The Victorian Civil and Administrative Tribunal Amendment Bill 2014 contains substantial reforms relevant to the planning jurisdiction.
Most significantly, the reforms would enable the Tribunal to:
- invite a responsible authority to reconsider its decision at any time in a review proceeding
- more actively manage the use and giving of expert evidence in proceedings
- make an order in relation to fees (including application and hearing fees), separate from its power to award costs
- make an order removing a person as a party to a proceeding if it considers that:
a. the person's interests are not affected by the proceeding; or
b. the person is not a proper or necessary party to the proceeding
- delegate certain functions of the Tribunal (such as making procedural orders or consent orders) to its registrars.
No doubt the latter reform will facilitate some efficiencies that will be warmly welcomed by all in the jurisdiction. However, the first two reforms are likely to be of most significance to councils. Here is a snapshot of those two proposed reforms.
New section 51A - Tribunal may invite decision-maker to reconsider decision
This new provision is relevant in review proceedings only. In the context of the planning jurisdiction, it would enable the Tribunal to invite a responsible authority to reconsider its decision at any time in the proceeding. The provision provides that on receiving the invitation to reconsider, the responsible authority may:
- affirm the decision
- vary the decision
- set aside the decision and substitute a new decision for it.
The provision does not appear to give the responsible authority the option of declining the invitation.
If the responsible authority varies its decision or sets it aside and substitutes a new decision for it, it is taken to be a proceeding for review of the decision as varied or the new decision.
The new provision requires the Tribunal to ensure that, as far as possible, a proceeding's priority is not affected by inviting the responsible authority to reconsider its decision, unless the parties consent. We suspect that, as a consequence of this, the Tribunal will specify a timeframe within which a responsible authority may reconsider its decision.
The provision specifically precludes the Tribunal from making a costs order against the applicant in the proceeding under s74(2)(b), only because the applicant withdraws an application after the responsible authority reconsiders its decision.
Interestingly, the provision does not appear to give a responsible authority any specific protection against a costs order made by the Tribunal under s109(2) in a proceeding where, after reconsidering its decision, the responsible authority affirms its decision and the Tribunal subsequently sets it aside.
New Schedule 3 – Expert witnesses and expert evidence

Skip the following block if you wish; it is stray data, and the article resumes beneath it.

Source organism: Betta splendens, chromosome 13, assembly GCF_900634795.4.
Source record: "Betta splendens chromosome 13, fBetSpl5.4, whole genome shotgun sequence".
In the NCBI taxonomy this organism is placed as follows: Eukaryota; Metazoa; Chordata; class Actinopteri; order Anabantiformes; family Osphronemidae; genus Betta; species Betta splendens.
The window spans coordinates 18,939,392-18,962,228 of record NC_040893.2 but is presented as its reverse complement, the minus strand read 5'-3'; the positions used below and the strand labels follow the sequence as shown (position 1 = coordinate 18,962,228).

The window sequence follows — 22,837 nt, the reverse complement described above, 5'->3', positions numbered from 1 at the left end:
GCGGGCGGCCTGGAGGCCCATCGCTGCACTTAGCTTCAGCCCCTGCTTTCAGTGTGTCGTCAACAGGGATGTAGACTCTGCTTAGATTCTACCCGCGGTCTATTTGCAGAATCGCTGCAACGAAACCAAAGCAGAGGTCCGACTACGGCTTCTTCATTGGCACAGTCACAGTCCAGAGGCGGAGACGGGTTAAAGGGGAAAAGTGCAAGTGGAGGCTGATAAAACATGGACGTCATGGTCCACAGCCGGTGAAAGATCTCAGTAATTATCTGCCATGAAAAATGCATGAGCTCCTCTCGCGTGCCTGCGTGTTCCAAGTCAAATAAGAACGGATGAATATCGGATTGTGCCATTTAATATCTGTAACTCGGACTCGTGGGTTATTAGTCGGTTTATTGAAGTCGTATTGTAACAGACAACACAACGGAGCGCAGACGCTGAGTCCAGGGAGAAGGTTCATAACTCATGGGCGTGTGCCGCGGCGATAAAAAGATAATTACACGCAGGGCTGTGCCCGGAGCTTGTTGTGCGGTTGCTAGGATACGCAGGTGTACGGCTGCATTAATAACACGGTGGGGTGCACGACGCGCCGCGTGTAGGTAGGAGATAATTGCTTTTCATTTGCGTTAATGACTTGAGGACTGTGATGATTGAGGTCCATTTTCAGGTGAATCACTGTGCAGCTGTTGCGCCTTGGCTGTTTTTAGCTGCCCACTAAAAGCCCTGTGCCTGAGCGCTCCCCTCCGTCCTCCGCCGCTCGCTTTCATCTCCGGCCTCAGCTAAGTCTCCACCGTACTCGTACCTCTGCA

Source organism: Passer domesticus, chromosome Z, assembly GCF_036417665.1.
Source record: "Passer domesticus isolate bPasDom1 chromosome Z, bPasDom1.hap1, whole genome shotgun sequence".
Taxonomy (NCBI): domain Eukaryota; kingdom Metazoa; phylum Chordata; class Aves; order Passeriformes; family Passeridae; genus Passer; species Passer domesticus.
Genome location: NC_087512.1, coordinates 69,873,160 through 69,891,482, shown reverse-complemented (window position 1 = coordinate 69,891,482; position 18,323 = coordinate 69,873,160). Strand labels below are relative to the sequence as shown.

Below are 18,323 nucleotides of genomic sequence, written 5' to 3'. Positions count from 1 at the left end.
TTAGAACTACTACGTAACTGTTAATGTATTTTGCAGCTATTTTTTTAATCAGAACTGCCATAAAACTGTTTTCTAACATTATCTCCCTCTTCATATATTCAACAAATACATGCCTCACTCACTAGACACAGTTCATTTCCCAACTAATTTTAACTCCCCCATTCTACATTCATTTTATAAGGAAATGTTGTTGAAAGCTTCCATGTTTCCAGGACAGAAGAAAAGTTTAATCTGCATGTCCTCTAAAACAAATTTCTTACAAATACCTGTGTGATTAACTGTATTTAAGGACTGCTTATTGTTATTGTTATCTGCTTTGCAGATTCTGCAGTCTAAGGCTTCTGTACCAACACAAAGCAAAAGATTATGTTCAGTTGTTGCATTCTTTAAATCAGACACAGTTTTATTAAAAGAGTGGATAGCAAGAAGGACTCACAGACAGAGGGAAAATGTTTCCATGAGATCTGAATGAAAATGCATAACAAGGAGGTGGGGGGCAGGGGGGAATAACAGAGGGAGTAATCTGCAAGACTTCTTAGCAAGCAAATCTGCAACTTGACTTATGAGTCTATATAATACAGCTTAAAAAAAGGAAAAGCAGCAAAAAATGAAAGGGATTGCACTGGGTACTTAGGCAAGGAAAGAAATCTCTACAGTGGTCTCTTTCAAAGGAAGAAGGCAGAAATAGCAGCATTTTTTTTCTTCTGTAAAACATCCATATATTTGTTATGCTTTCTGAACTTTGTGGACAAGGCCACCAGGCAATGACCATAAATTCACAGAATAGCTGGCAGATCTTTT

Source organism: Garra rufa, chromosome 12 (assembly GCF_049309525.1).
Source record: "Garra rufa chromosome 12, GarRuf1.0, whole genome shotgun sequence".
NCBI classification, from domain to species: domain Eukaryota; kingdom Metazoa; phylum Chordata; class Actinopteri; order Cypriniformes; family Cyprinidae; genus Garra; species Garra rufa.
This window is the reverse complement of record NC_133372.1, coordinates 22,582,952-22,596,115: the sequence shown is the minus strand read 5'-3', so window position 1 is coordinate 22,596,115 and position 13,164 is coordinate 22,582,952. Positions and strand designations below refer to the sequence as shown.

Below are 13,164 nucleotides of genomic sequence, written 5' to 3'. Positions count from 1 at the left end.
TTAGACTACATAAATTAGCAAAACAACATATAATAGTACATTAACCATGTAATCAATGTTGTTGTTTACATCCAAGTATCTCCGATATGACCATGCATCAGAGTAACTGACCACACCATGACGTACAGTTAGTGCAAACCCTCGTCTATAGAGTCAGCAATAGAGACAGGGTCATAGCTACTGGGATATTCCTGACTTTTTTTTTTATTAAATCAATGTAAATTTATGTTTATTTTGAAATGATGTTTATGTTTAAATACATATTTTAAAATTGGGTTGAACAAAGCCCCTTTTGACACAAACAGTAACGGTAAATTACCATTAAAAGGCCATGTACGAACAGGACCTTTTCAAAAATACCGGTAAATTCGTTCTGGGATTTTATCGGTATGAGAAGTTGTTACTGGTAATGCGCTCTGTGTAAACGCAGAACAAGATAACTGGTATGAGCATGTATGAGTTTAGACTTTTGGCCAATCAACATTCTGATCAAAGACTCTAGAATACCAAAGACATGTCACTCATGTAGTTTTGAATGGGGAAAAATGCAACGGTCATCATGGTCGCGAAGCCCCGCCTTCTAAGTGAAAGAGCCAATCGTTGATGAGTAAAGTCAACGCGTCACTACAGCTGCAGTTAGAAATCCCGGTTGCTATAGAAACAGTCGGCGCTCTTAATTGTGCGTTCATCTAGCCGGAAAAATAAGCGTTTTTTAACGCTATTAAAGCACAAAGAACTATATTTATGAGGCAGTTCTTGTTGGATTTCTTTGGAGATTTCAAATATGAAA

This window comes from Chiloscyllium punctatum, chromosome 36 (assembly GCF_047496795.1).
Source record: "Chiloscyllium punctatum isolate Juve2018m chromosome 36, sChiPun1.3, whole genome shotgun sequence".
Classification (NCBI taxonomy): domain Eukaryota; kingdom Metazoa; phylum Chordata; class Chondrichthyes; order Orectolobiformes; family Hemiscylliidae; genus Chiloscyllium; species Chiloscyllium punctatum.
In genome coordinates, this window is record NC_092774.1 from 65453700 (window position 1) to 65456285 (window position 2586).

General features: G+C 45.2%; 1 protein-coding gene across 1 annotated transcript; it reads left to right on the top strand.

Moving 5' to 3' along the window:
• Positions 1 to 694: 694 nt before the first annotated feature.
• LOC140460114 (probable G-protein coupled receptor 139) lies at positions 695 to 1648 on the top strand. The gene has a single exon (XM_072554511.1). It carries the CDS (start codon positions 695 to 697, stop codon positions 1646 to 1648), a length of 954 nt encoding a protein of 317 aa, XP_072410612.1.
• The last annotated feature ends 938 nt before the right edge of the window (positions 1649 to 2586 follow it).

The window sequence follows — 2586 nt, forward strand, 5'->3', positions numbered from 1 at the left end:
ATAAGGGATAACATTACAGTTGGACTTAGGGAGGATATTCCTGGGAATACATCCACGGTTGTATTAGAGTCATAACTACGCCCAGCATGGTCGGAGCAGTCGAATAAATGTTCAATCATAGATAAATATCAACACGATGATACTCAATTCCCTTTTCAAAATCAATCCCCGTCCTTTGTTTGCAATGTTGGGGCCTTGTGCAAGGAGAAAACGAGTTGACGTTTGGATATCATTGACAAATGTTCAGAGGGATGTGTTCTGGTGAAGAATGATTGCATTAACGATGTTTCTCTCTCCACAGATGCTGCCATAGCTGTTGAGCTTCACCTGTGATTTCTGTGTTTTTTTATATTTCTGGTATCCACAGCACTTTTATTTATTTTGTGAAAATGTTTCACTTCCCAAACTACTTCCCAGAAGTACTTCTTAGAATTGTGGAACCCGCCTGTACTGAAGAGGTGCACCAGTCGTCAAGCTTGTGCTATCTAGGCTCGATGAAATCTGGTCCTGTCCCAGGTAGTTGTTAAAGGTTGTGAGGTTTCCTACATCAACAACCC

The objectives of Schedule 3 are to:
- enhance the case management powers of the Tribunal relating to expert evidence in proceedings
- restrict expert evidence to that evidence which is reasonably required to resolve a proceeding
- emphasise the paramount duty of an expert witness to the Tribunal.
The Schedule gives the Tribunal a broad discretion to give any direction under s80 that it considers appropriate in relation to expert evidence. It lists some of the different directions that the Tribunal may give, including:
- limiting expert evidence to specified issues
- limiting the number of expert witnesses who may be called to give evidence on a specified issue
- providing for the appointment of single joint experts (selected by agreement between the parties or, if they can’t agree, by the Tribunal) or Tribunal appointed experts
- requiring that two or more experts hold a conference (with or without the attendance of the parties, their lawyers or an independent facilitator) or prepare a joint experts report (specifying matters agreed/not agreed between the experts and the reasons for agreement/disagreement), or do both
- requiring that experts give evidence concurrently, be examined, cross-examined or re-examined in a particular manner or sequence, be permitted to ask questions of other experts giving evidence concurrently and give his or her opinion of any opinion given by other expert witnesses.
The Schedule prohibits:
- things said or done during an experts’ conference from being referred to at a hearing (of the same proceeding), except in so far as it is referred to in a joint experts report
- a party from knowingly communicating with a prospective single joint expert prior to his or her engagement in order to obtain an opinion on the relevant issues.
The Schedule also empowers the Tribunal to order that the parties pay any costs of a Tribunal appointed expert in proportions determined by the Tribunal.
Status of the Bill
The Bill is proposed to come into operation by 1 February 2015 at the latest. The Bill was passed by the Legislative Assembly on 13 March 2014 and introduced into the Legislative Council on the same day. Debate on the Bill in the Council is due to resume on 25 March 2014.
To access a copy of the Bill, Explanatory Memorandum or Second Reading, please click here.